Artist Marjet Zwaans is based between Amsterdam, Netherlands, and Pikin Slee, Suriname. She organises her work from the ideas of Ecological Economics. This approach prioritises sustainable scale and redistribution of resources, over productivity and efficiency. Her ideas often culminate into spatial installations, vocal performances and gatherings. Her ongoing series in collaboration with musicians Correspondence for Choir has been presented at various spaces, including Framer Framed (2023), Ja Ja Ja Nee Nee Nee radio (2023), Villa Mondriaan (2023), Marres (2022) and Jan van Eyck Academie (2020). Marjet is also active within artist collectives Collectief Un Prati a Patu (CUPP) and Totomboti.
Jared Jonathan Luna's residency project is an expansion of TikTok Ethnochoreology that began during the Covid-19 pandemic. This ongoing endeavour is a collection of creations about dancing in social media. During the residency, Luna aims to delve into the concept of dancing as a pivotal tool for cultivating a sense of place, both within virtual and physical domains.
Their primary focus in TikTok Ethnochoreology lies in examining the trajectory of dance knowledge and vocabularies, predominantly derived from African American culture, as they traverse the landscapes of virtual and physical spheres through dance videos, dancing in private versus public spaces, as well as the instructive nature of emoji tutorials.
Luna adopts a multifaceted approach to the project, incorporating performance art, ethnochoreology, and urban anthropology as complementary lenses for investigation. Through this comprehensive methodology, TikTok Ethnochoreology seeks to shed light on the intricate intersections between movement, culture, and the spaces in which they manifest.
Jared Jonathan Luna is a dance artist, dramaturg and aspiring memelord interested in vernacular movement systems, street dance, urban spaces and the Philippine diaspora. Within their movement-based works, Luna explores the role that the body and its movements play in the process of creating meaning by utilising a rich array of movement vocabularies derived from street dance and contemporary dance. As a dancer and a performance maker, Luna has shown their solo works on prominent stages, including the WIfIbody Choreographers Competition (2018), Hong Kong International Choreography Festival (2019) and Indonesian Dance Festival (2022). Additionally, Luna has been involved in collaborative performances for Tokyo Festival (2019) and Asia Triennial of Performing Arts (2020).
During her residency, Nanako Nakajima will be developing a writing project centred on the dance dramaturgy of ageing. This project involves an examination of her experiences in dramaturging creative and performance projects involving ageing dancers from various countries, including Japan, China, Taiwan, Thailand, the US and Germany. The culmination of this research will form a section of a monograph that she plans to write during her residency.
The topic of ageing is significant today's rapidly ageing societies, such as Singapore and Japan. It is important to note that the topic of ageing has been a taboo subject in Euro-American concert dance, as it challenges established notions surrounding the dancing body. Moreover, ageing beauty has never been present in Euro-American concert dance history.
Nakajima's work aims to empower excluded dancers’ bodies, promoting a dance dramaturgy of ageing that introduces alternative aesthetics that originate in Asia. This approach aims to illuminate the dramaturgical processes of dance-making and shifting the idea of authorship in modern dance creation.
Nanako Nakajima is a dance scholar and dramaturg. She received the Special Commendation of the Elliott Hayes Award in 2017 for Outstanding Achievement in Dramaturgy from the Literary Manager and Dramaturgs of the Americas. She has worked with international festivals, theatres, and universities, where she integrates her research on ageing into dance. She was a Jury of the 2022 Keir Choreographic Award, Australia, a Valeska-Gert Visiting Professor 2019/20, at Freie Universität Berlin, Germany, and has been Lecturer at numerous universities, including Waseda University, Japan.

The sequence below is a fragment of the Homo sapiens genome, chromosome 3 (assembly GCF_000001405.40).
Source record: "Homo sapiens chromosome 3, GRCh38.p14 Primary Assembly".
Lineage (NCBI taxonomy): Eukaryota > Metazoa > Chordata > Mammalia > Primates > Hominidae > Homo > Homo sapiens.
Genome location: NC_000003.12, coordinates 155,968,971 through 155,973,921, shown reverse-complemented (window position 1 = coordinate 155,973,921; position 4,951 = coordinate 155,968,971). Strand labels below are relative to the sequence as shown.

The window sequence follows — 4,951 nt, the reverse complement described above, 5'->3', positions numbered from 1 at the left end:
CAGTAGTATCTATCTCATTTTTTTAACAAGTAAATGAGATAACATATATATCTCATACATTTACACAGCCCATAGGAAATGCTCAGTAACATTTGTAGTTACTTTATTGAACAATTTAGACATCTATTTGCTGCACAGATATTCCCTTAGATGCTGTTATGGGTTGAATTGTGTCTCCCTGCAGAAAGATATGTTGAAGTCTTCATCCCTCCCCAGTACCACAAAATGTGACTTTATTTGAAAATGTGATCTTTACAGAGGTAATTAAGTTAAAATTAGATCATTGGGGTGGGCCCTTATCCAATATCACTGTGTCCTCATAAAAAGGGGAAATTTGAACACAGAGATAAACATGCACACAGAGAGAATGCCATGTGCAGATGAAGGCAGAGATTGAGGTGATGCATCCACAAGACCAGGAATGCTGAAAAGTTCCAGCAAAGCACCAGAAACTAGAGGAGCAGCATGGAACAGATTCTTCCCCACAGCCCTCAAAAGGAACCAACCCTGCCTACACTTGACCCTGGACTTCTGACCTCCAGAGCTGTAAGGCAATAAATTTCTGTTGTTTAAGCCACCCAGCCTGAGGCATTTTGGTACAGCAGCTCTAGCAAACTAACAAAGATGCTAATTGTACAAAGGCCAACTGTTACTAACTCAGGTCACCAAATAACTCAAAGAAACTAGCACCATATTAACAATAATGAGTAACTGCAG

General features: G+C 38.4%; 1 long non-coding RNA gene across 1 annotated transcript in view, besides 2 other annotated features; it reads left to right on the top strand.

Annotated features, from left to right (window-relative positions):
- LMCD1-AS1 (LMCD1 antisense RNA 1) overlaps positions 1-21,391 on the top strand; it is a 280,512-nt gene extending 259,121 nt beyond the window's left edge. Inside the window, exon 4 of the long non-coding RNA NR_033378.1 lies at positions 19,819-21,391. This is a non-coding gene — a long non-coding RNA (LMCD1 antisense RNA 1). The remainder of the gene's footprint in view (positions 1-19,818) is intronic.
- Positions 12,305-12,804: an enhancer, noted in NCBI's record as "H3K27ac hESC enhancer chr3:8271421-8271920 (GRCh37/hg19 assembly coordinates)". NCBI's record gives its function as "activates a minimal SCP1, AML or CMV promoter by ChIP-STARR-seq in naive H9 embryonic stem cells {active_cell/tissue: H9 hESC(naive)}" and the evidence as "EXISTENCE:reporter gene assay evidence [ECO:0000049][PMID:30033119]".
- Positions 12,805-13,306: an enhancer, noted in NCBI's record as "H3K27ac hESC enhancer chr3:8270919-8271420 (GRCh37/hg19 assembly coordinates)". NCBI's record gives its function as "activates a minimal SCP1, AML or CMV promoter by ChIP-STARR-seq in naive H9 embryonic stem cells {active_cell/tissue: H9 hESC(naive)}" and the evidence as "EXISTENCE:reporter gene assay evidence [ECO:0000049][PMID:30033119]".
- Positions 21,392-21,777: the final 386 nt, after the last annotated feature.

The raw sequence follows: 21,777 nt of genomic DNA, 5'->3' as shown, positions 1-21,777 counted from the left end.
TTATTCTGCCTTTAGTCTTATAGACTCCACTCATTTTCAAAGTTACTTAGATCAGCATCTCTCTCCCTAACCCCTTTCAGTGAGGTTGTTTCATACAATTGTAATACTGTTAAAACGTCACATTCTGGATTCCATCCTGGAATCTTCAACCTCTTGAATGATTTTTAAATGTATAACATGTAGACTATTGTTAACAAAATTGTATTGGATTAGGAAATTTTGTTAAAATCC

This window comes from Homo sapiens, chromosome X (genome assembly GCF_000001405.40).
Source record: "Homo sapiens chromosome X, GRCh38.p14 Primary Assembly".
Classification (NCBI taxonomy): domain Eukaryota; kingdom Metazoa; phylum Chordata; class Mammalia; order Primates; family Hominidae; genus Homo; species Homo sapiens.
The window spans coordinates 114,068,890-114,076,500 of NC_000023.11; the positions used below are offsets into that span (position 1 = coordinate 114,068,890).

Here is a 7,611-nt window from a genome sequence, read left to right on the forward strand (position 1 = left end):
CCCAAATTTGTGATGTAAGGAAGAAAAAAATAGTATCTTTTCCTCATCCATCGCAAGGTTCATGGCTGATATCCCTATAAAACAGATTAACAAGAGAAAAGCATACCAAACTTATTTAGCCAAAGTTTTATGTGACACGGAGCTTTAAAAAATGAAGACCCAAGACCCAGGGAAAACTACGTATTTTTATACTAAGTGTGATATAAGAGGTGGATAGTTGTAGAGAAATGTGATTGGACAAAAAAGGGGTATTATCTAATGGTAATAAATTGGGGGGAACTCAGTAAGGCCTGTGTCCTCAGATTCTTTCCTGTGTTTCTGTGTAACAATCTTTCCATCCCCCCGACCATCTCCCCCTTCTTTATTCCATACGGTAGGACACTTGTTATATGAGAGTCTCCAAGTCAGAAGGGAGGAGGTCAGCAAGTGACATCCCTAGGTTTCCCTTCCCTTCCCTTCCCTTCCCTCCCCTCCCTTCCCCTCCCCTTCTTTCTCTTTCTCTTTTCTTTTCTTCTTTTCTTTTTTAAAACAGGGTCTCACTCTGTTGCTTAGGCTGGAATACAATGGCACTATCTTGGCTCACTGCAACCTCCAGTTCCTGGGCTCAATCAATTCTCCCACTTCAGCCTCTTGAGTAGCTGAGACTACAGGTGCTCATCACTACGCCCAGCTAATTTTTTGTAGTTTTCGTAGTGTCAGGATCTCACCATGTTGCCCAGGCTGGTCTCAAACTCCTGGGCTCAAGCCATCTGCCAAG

Her publications include The Aging Body in Dance (Routledge, 2017), Oi to Odori (Keiso Shobo Publisher, 2019). She is currently preparing for her monograph, Dance Dramaturgies of Aging: A Journey of Negotiating Identity Across Generations, Dance Cultures, and Embodied Histories in between Continents (Routledge, 2025).
Understanding culture as a site of resistance, Juan-Camilo Riaño-Rodriguez is interested in how communities of the global majority manifest decolonial aesthetics. He is interested in how these reimagined aesthetics support cultural strengthening, communality and ecologies of knowledge grounded in their historical and cultural contexts.
During the residency, Riaño-Rodriguez will work with young artists and cultural producers in Singapore to understand how they are decentring access by creating self-determined spaces to conceptualise and develop alternative ways of knowing, doing, being and enunciating using theatre and performance arts.
Collaborating with Teater Ekamatra, Riaño-Rodriguez will explore how young artists are re-imagining futures through participatory theatre, and how this might foster communality and cultural strengthening for their communities in Singapore. He will also explore how arts organisations and cultural producers in Singapore might be de-centring Western conceptualisations of aesthetics in their work with these communities.
Juan-Camilo Riaño-Rodriguez is a PhD candidate and early career scholar born in Colombia and living in Naarm, Melbourne, Australia. His interests are in critical community psychology and its intersections with performance arts, community arts and decolonial aesthetics. Grounded in theories of liberation psychology and decolonial thinking, his research delves into art-based methodologies and psycho-social accompaniment. Through collaborative research with young artists at Western Edge in Naarm, he is currently exploring the intersection of critical community psychology and cultural development, specifically the role art practice has in dismantling the psycho-social vestiges of coloniality and opening pathways to Other praxis, epistemologies and ontologies.is part of the Community Identity and Displacement Research network (CIDRN).